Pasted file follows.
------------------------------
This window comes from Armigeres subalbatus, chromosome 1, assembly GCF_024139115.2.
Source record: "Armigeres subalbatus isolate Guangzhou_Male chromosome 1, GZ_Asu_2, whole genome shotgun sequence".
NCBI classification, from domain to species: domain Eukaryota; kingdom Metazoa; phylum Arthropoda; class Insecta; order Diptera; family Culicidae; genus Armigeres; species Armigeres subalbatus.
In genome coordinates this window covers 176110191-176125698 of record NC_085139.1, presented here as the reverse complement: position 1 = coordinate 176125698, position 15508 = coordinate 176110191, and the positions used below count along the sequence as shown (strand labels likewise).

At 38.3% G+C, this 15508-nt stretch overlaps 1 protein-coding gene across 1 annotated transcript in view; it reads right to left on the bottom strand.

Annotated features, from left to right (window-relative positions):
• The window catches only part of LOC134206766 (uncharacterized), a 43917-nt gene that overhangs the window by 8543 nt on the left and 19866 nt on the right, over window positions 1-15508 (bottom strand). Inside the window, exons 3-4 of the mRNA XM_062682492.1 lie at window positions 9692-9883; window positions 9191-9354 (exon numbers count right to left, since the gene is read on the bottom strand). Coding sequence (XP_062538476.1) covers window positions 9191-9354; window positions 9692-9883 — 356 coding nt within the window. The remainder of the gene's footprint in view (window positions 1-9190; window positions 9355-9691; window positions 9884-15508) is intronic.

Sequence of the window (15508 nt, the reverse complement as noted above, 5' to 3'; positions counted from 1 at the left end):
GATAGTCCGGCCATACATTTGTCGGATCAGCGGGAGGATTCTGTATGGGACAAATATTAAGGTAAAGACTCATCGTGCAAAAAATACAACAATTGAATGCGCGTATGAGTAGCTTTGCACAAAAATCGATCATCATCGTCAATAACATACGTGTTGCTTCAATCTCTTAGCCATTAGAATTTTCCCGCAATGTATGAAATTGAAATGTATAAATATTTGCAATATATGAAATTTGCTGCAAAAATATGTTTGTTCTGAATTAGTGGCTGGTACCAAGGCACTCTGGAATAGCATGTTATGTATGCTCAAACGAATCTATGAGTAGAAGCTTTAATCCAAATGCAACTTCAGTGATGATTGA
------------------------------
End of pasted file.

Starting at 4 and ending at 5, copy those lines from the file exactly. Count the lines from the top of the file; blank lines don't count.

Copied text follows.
In genome coordinates this window covers 176110191-176125698 of record NC_085139.1, presented here as the reverse complement: position 1 = coordinate 176125698, position 15508 = coordinate 176110191, and the positions used below count along the sequence as shown (strand labels likewise).

At 38.3% G+C, this 15508-nt stretch overlaps 1 protein-coding gene across 1 annotated transcript in view; it reads right to left on the bottom strand.